Straws in the wind
In the discussion of the current account deficit, commenter Homer Paxton has emphasised the importance of terms of trade, a point I’ve tended to neglect. As Barry Hughes points out in today’s Fin (subscription required) terms of trade (the ratio of world prices for the things we export to prices for the things we import) have improved steadily throughout the life of the Howard government, making their job a lot easier and meaning that the trade deficit is much smaller than it would be otherwise. Hughes thinks the terms of trade will turn down within the next year.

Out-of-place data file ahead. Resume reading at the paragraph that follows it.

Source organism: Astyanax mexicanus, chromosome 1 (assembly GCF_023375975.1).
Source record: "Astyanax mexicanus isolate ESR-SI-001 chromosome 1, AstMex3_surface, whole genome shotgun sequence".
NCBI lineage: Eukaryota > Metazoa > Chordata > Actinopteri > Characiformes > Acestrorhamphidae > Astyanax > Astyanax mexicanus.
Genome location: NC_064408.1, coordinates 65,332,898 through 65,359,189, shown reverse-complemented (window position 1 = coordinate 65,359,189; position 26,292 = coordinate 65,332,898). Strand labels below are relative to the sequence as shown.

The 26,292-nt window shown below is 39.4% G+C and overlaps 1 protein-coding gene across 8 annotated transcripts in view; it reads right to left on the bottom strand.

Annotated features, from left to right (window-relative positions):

Meanwhile, the US bond market bubble may be just about to burst. Ever since Bush was re-elected, people have been losing faith in the assumption that somehow everything will come right. The people who really matter are the Chinese and Japanese central bankers who hold about a trillion in US government debt. The headline on this Observer story Japan threatens huge dollar sell-off is slightly alarmist, since the threats are being made by an LDP official, but the explicit reference to the need for higher US interest rates is the first I’ve seen coming out of Japan.